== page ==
|In 1968, a version of the Pentacon Six TL
that had been slightly modified by Zeiss (information from specialist collector
CB) was used in a joint USSR-GDR manned space mission (“Fifty Years”, p.
35), with its standard lens and the 50mm Flektogon and 180mm Sonnar.
It was given the name “Pentacon-Six m”. The report continues:
“Since then, Pentacon and Praktica cameras have been included in the permanent
equipment for Soviet space flights, and thousands of photos have been taken
from orbit with them, by cosmonauts from the Soviet Union, France and other
In August 1978 a Pentacon Six TL was taken to the
Soviet space station Soyuz 6, and used to take pictures for the biosphere
experiment (Jehmlich, p. 188).
In the picture on the right, the Pentacon Six TL is seen
with the 50mm wide-angle Flektogon lens and the 180mm short telephoto Sonnar
The short-lived but top-specification 35mm Pentacon Super
camera can also be seen, with an f/1.4 Carl Zeiss Jena 55mm Pancolar lens.
The Pentacon Super was available from approximately 1968 until 1972 (Hummel,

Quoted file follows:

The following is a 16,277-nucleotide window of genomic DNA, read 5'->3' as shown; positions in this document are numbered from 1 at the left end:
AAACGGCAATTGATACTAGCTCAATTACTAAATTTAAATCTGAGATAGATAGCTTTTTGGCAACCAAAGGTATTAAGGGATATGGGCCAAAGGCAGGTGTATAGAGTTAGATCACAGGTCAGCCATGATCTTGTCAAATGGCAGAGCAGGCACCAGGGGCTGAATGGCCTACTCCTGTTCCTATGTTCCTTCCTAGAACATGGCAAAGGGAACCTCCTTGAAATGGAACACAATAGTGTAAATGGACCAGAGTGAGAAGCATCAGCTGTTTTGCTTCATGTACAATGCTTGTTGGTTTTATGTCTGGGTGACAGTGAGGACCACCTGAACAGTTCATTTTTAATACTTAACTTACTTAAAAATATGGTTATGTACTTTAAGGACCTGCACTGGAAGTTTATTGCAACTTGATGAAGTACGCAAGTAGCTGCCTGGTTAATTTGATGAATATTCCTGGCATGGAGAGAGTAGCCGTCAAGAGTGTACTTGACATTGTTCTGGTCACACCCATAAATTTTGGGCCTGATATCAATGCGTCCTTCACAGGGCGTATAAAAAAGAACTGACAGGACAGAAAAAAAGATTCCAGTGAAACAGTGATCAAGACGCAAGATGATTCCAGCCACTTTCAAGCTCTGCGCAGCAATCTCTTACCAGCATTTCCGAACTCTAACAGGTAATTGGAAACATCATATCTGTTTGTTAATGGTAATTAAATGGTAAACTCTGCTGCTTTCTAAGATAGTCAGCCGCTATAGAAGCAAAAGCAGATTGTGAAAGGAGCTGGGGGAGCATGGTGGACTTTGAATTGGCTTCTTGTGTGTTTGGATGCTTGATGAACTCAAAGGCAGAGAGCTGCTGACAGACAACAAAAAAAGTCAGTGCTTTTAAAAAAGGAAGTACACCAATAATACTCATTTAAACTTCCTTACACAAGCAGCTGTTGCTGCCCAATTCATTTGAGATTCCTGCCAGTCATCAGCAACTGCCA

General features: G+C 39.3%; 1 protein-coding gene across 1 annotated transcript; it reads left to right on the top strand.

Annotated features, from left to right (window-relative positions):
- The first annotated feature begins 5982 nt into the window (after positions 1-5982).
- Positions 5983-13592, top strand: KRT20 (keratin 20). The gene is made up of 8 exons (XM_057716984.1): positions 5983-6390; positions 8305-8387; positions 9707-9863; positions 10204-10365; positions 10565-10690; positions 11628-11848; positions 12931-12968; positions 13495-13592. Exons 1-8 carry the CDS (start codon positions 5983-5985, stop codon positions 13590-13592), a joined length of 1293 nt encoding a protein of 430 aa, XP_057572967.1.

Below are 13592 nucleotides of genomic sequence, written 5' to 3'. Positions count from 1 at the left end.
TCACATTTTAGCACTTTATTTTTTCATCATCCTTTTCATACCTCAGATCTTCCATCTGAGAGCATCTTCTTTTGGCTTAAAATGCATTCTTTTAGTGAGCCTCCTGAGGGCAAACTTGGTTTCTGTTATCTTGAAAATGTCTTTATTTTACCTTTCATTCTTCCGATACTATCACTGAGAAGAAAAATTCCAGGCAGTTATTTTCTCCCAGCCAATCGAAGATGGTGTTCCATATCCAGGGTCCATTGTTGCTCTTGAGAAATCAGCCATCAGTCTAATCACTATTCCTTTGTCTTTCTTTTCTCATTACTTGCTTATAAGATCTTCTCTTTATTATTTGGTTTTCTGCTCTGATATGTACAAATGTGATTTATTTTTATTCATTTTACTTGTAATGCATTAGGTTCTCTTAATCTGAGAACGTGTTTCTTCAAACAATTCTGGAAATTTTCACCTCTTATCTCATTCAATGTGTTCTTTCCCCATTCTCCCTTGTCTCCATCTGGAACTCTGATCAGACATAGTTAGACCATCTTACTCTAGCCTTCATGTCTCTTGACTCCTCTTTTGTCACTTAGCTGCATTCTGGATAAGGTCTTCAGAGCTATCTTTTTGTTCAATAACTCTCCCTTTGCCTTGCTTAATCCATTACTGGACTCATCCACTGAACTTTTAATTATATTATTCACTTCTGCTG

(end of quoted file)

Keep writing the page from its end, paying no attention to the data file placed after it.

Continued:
p. 225). In January 1969 the Pentacon Super was the first Dresden
camera in space, where it was used in the space ship Soyus 4 (Hummel, p.224).
The Praktica EE2 was an auto-exposure 35mm camera with
an M42 lens mount, with electrical transfer of the lens aperture setting
to the built-in meter. It was produced between 1977 and 1979 (Hummel,
At the front of this composite image can be seen a Praktica
B200 35mm bayonet mount camera with two lens. It was manufactured
between 1979 and 1982 (Hummel, p. 278).
Unfortunately, as Jehmlich points out (p. 188), apart
from a few well-displayed images in Trade Fairs and exhibitions, there
was no systematic publication of such images, and no advertising campaigns
built on these exceptional uses of the equipment – undoubtedly a missed
advertising opportunity (in contrast to the massive publicity given to
Hasselblad in space and on the moon, and to images taken with it).
In fact, most Pentacon Six users probably never heard of its use in space
– not to mention a vast market that might have been persuaded to consider
a Pentacon Six as an alternative to a (hugely expensive) Hasselblad.
Picture from Photography: 150 Years, p. 32
To see a larger version, click on the image.